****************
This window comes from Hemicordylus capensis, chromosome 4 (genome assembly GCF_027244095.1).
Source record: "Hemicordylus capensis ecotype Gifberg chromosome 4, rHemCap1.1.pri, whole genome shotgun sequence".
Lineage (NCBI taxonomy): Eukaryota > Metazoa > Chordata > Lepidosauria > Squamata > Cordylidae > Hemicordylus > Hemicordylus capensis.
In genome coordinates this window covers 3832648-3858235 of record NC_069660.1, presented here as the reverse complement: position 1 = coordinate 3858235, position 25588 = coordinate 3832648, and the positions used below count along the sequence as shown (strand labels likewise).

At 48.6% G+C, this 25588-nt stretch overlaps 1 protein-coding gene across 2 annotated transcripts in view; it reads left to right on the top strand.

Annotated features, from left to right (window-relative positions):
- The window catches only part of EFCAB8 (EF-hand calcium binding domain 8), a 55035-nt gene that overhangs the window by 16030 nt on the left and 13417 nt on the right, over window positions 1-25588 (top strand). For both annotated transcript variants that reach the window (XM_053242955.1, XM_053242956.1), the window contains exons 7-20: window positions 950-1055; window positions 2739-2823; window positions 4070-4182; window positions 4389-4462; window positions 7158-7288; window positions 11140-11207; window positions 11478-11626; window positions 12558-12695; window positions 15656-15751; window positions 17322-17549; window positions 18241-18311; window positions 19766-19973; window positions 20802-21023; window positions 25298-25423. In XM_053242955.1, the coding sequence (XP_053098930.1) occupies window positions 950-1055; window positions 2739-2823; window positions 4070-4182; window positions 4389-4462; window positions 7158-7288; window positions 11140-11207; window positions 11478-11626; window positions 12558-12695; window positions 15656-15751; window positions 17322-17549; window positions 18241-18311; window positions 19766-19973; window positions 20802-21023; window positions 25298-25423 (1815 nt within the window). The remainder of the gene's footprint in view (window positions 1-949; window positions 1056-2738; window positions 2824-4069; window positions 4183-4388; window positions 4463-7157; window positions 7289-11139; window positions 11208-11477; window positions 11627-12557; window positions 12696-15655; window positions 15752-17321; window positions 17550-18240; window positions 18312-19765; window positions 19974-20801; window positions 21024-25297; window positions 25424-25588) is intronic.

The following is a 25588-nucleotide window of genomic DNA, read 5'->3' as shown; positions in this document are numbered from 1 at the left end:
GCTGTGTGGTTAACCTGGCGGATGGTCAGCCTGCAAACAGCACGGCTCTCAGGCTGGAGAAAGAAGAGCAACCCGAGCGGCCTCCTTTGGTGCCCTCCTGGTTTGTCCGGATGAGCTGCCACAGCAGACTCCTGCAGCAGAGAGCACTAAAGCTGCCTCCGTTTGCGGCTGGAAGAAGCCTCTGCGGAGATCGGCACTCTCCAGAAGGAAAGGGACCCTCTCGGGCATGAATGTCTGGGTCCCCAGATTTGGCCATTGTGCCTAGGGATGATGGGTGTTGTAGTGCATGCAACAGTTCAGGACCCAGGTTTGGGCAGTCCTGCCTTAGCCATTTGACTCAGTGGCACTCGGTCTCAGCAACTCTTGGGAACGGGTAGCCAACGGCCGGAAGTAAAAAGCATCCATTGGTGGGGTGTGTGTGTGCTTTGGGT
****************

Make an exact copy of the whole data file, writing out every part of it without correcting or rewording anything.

This window comes from Hemicordylus capensis, chromosome 4 (genome assembly GCF_027244095.1).
Source record: "Hemicordylus capensis ecotype Gifberg chromosome 4, rHemCap1.1.pri, whole genome shotgun sequence".
Lineage (NCBI taxonomy): Eukaryota > Metazoa > Chordata > Lepidosauria > Squamata > Cordylidae > Hemicordylus > Hemicordylus capensis.
In genome coordinates this window covers 3832648-3858235 of record NC_069660.1, presented here as the reverse complement: position 1 = coordinate 3858235, position 25588 = coordinate 3832648, and the positions used below count along the sequence as shown (strand labels likewise).

At 48.6% G+C, this 25588-nt stretch overlaps 1 protein-coding gene across 2 annotated transcripts in view; it reads left to right on the top strand.

Annotated features, from left to right (window-relative positions):
- The window catches only part of EFCAB8 (EF-hand calcium binding domain 8), a 55035-nt gene that overhangs the window by 16030 nt on the left and 13417 nt on the right, over window positions 1-25588 (top strand). For both annotated transcript variants that reach the window (XM_053242955.1, XM_053242956.1), the window contains exons 7-20: window positions 950-1055; window positions 2739-2823; window positions 4070-4182; window positions 4389-4462; window positions 7158-7288; window positions 11140-11207; window positions 11478-11626; window positions 12558-12695; window positions 15656-15751; window positions 17322-17549; window positions 18241-18311; window positions 19766-19973; window positions 20802-21023; window positions 25298-25423. In XM_053242955.1, the coding sequence (XP_053098930.1) occupies window positions 950-1055; window positions 2739-2823; window positions 4070-4182; window positions 4389-4462; window positions 7158-7288; window positions 11140-11207; window positions 11478-11626; window positions 12558-12695; window positions 15656-15751; window positions 17322-17549; window positions 18241-18311; window positions 19766-19973; window positions 20802-21023; window positions 25298-25423 (1815 nt within the window). The remainder of the gene's footprint in view (window positions 1-949; window positions 1056-2738; window positions 2824-4069; window positions 4183-4388; window positions 4463-7157; window positions 7289-11139; window positions 11208-11477; window positions 11627-12557; window positions 12696-15655; window positions 15752-17321; window positions 17550-18240; window positions 18312-19765; window positions 19974-20801; window positions 21024-25297; window positions 25424-25588) is intronic.

The following is a 25588-nucleotide window of genomic DNA, read 5'->3' as shown; positions in this document are numbered from 1 at the left end:
GCTGTGTGGTTAACCTGGCGGATGGTCAGCCTGCAAACAGCACGGCTCTCAGGCTGGAGAAAGAAGAGCAACCCGAGCGGCCTCCTTTGGTGCCCTCCTGGTTTGTCCGGATGAGCTGCCACAGCAGACTCCTGCAGCAGAGAGCACTAAAGCTGCCTCCGTTTGCGGCTGGAAGAAGCCTCTGCGGAGATCGGCACTCTCCAGAAGGAAAGGGACCCTCTCGGGCATGAATGTCTGGGTCCCCAGATTTGGCCATTGTGCCTAGGGATGATGGGTGTTGTAGTGCATGCAACAGTTCAGGACCCAGGTTTGGGCAGTCCTGCCTTAGCCATTTGACTCAGTGGCACTCGGTCTCAGCAACTCTTGGGAACGGGTAGCCAACGGCCGGAAGTAAAAAGCATCCATTGGTGGGGTGTGTGTGTGCTTTGGGT